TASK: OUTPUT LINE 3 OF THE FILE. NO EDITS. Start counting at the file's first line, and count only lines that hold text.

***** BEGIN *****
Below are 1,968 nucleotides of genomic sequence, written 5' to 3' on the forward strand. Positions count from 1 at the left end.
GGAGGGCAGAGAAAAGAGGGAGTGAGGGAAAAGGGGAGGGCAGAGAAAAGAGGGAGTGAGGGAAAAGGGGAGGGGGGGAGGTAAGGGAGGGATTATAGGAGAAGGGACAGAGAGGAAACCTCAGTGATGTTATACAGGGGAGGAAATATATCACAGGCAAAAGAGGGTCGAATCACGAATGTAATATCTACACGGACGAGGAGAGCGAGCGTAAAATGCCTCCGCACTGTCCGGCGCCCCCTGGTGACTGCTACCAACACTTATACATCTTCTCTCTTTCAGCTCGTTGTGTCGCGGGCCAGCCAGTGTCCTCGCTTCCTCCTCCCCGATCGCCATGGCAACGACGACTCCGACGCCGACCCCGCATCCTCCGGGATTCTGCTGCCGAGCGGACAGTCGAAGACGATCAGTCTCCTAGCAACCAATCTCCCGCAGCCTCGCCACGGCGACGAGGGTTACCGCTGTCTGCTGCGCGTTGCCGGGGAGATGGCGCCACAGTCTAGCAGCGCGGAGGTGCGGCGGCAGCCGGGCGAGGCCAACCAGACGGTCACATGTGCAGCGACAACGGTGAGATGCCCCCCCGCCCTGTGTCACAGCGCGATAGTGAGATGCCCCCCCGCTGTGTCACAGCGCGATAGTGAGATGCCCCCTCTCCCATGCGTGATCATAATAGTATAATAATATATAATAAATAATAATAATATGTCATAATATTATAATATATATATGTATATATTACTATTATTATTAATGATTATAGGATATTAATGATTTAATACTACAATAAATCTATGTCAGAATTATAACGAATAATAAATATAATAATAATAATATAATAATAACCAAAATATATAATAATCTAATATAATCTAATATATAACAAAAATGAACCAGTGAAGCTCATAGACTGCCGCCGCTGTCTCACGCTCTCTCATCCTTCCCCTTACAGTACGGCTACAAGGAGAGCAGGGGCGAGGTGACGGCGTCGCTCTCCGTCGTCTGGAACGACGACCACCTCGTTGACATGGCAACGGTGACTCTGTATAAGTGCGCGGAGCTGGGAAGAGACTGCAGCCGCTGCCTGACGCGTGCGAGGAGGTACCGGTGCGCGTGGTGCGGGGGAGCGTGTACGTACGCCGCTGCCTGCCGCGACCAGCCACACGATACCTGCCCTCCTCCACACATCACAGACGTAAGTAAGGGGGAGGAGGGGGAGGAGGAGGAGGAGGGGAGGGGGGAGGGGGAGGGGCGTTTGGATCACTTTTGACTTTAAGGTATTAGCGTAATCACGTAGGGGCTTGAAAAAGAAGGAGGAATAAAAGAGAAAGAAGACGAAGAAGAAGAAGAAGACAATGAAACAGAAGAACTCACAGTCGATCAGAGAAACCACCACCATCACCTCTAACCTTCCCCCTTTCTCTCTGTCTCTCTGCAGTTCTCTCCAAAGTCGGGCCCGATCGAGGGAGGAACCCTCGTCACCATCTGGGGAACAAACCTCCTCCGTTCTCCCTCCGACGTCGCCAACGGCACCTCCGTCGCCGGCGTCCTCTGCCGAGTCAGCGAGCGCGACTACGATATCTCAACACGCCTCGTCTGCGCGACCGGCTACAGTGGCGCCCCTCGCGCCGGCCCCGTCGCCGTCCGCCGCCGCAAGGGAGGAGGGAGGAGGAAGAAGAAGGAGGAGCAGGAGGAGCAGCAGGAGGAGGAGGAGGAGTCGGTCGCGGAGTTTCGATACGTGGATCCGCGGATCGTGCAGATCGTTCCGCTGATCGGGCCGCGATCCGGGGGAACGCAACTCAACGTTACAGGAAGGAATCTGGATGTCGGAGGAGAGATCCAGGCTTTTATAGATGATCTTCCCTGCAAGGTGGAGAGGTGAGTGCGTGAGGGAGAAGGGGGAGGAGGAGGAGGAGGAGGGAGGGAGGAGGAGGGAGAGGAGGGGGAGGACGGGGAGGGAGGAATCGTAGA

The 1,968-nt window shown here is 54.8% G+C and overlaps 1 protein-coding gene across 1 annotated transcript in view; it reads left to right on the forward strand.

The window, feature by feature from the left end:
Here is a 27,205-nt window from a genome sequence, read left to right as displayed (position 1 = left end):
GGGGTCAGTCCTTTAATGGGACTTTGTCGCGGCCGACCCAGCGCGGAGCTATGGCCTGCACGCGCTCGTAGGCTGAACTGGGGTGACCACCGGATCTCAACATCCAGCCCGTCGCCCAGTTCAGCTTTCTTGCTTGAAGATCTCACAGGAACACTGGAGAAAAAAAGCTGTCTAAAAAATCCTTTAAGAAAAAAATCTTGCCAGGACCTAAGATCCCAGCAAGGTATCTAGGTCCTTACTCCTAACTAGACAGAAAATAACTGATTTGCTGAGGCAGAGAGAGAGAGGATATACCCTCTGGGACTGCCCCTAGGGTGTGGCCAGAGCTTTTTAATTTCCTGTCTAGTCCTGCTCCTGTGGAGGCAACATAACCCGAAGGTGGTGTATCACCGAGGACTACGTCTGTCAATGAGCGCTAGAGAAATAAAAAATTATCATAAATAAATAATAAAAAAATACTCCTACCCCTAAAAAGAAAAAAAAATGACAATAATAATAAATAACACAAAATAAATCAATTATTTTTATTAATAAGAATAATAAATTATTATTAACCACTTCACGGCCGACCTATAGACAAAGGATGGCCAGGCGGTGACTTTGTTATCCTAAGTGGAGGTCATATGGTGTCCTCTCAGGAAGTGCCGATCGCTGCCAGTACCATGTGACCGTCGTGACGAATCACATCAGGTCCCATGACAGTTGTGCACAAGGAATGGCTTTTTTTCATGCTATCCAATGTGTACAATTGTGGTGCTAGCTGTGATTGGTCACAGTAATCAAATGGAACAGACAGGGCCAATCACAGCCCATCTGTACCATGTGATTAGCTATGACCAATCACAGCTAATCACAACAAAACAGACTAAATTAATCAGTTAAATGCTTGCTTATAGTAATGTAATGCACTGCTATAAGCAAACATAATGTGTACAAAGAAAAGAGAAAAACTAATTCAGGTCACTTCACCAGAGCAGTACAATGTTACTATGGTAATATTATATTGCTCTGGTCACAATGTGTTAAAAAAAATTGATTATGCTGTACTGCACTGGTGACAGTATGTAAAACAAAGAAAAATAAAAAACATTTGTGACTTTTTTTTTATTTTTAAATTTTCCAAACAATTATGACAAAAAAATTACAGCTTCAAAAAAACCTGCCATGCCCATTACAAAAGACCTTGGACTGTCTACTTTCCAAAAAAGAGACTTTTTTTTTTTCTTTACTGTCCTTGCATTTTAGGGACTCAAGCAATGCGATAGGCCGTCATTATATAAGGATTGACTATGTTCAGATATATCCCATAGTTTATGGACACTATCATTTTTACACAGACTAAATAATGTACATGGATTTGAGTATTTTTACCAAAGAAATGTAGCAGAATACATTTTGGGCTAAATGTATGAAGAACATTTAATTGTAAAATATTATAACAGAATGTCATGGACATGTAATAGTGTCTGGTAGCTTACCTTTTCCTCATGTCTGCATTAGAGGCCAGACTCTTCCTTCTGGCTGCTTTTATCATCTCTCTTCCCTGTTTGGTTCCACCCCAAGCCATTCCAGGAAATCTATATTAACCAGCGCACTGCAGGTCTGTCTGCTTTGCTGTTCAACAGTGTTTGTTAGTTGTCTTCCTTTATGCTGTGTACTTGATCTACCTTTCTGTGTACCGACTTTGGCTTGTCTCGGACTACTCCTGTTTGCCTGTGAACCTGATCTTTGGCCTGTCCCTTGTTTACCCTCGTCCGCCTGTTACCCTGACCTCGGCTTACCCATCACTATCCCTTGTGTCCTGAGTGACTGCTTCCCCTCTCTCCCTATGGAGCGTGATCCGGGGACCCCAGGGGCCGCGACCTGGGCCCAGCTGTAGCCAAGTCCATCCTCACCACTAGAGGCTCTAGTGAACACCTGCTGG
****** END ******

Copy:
The 1,968-nt window shown here is 54.8% G+C and overlaps 1 protein-coding gene across 1 annotated transcript in view; it reads left to right on the forward strand.